Rob: And what colours will you be wearing?
Harry: “In the Lotto-Soudal colours still, for this one. Oh, Soudal-Lotto, for this one actually, because it’s outside of Belgium.”
Rob: So, where do we begin? This is our very first introduction… it’s a nice way to meet someone who has just sort of joined the WorldTour peloton, effectively. Is that correct?
Harry: “Yeah, yeah, yeah. It’s been quite a long journey for me. But yeah, the start of next year is the beginning of the contract but it’s quite nice to meet this way really. It’s a good way to get off to a start.”
At 75kg and 186cm, Sweeny matches the build of a Classics specialist and that’s what he hopes will come of his cycling career when it shifts up a notch in a few months. When he makes his WorldTour debut next year, he knows that he’ll be working for others before getting any chance to race for himself, and that suits him just fine.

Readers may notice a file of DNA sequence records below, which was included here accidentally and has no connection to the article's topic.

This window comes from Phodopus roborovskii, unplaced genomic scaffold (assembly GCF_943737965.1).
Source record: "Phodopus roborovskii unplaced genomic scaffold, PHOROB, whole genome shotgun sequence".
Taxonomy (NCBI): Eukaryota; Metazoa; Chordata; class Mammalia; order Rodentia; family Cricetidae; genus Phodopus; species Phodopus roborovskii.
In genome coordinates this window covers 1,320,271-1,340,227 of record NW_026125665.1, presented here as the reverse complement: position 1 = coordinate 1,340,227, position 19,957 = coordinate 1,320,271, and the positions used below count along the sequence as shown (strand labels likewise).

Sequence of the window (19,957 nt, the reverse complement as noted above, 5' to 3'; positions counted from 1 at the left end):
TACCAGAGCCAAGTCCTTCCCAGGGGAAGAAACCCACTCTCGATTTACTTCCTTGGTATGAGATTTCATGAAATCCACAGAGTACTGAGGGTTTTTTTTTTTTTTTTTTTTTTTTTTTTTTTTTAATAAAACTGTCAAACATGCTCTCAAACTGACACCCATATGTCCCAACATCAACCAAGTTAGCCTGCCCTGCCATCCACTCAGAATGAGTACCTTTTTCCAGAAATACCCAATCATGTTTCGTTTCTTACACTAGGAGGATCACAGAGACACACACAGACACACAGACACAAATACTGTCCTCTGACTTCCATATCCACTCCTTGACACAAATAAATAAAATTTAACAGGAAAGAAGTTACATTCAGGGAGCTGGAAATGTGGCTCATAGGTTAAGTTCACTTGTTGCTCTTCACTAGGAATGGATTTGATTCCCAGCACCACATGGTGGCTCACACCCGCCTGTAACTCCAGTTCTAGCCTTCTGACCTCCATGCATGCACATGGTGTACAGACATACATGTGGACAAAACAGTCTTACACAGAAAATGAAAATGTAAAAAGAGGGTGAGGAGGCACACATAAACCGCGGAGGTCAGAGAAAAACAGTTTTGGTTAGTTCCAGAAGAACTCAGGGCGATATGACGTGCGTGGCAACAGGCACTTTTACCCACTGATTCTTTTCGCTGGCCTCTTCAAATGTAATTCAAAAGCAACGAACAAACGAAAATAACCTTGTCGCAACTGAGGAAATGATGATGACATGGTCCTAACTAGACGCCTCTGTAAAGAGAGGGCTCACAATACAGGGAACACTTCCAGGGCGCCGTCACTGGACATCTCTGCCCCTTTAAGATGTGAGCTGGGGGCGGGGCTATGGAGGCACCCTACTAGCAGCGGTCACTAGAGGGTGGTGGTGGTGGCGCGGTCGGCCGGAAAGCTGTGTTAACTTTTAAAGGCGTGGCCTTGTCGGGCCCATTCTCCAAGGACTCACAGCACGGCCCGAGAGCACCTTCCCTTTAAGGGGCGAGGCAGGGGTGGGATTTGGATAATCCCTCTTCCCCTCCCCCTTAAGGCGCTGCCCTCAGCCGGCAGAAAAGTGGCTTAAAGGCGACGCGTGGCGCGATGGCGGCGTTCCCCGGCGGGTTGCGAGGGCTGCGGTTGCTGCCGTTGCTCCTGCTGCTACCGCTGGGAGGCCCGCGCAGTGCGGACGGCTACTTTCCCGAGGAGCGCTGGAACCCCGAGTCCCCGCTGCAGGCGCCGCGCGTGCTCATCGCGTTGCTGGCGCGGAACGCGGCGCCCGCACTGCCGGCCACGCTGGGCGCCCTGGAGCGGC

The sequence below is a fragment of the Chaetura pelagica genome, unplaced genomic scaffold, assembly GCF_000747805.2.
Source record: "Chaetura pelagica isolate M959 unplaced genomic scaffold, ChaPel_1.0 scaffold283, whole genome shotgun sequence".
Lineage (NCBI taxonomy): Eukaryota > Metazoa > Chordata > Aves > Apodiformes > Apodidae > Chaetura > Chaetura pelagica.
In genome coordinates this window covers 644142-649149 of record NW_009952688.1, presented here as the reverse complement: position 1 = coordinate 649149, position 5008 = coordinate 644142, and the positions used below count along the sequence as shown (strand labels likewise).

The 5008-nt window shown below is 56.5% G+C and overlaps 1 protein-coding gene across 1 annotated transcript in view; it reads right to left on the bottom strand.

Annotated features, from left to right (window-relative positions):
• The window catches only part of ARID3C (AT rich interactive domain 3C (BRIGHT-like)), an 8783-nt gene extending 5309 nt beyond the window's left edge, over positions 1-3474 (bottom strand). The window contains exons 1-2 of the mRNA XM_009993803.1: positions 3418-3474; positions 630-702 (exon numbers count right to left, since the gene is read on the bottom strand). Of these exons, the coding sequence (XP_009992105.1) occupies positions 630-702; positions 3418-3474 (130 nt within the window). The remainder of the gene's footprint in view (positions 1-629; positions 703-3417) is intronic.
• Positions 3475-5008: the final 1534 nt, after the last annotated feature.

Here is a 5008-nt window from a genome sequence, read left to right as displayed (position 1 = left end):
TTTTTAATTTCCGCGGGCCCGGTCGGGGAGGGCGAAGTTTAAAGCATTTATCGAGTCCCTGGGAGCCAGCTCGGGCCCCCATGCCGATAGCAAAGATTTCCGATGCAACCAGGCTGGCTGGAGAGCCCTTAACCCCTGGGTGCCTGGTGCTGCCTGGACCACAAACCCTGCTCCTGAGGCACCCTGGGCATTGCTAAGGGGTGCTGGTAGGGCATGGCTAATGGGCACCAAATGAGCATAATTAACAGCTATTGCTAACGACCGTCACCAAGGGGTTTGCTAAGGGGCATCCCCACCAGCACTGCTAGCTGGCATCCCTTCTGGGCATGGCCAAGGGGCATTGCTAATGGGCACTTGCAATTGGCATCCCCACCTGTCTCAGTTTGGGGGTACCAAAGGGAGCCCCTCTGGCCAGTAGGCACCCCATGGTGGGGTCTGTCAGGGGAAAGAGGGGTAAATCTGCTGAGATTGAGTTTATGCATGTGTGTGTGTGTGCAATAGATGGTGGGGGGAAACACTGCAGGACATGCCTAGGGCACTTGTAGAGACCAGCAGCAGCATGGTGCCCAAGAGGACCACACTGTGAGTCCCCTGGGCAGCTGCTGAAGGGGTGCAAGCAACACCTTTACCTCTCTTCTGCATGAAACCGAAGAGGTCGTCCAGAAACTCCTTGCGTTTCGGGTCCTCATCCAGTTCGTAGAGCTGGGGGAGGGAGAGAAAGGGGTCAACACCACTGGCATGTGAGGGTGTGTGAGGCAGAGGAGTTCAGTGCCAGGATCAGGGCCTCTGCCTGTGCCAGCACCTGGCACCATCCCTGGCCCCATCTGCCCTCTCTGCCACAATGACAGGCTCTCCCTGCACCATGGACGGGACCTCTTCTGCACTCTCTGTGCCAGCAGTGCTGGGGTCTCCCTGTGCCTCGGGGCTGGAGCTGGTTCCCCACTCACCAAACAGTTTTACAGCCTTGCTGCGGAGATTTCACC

“It’s a big leap, for sure,” he says while being driven through northern France.
“I’m not really 100 percent sure what I can expect but I’d love to become part of the lead-out train with Caleb Ewan… but hopefully I’ll also eventually get to race for myself – and the Classics are something that I’d really love to go well in.”In four short years, he’s gone from dabbling in triathlon to the WorldTour, via an Australian team, then an Irish team. He’s lived in Italy and Spain, and now expects to call Belgium home. It’s a rapid development, one with a few hiccups along the way but he clearly has the kind of talent that gets noticed.
“I’ve had a bit of a down week after the Baby Giro (29 August to 5 September),” he says, adding: “I got sick and I’ve just crashed recently.”
Still, he sounds upbeat and happy to be on his way to the race in France (17-20 September) and he’s naturally buoyant that the news of his two-year Lotto-Soudal contract has been made public.
He offers an outline of what led him to the WorldTour ranks, and although there are good results referenced, there have also been quite a few setbacks during his early years in cycling.
“My first year in cycling was as an under-19. I came from triathlon, then I had a few injuries and moved across to cycling in 2017.
“I had a few rocky years at Mitchelton-Scott, the development team in 2017 and 2018, which was quite difficult – ups and downs: hit by a car, knee surgery… you name it, I had it basically.